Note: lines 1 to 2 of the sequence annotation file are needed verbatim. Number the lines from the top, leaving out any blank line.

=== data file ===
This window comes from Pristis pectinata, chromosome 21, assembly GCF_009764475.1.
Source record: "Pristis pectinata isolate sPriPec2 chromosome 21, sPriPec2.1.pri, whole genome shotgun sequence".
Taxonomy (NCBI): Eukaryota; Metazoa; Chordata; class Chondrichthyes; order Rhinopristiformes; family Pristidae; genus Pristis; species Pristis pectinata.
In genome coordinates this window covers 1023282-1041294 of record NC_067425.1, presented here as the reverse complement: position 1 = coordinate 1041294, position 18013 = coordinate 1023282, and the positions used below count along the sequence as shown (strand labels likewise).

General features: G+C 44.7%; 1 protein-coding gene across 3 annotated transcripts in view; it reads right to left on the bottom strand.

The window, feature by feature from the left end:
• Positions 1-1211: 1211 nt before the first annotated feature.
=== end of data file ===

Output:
This window comes from Pristis pectinata, chromosome 21, assembly GCF_009764475.1.
Source record: "Pristis pectinata isolate sPriPec2 chromosome 21, sPriPec2.1.pri, whole genome shotgun sequence".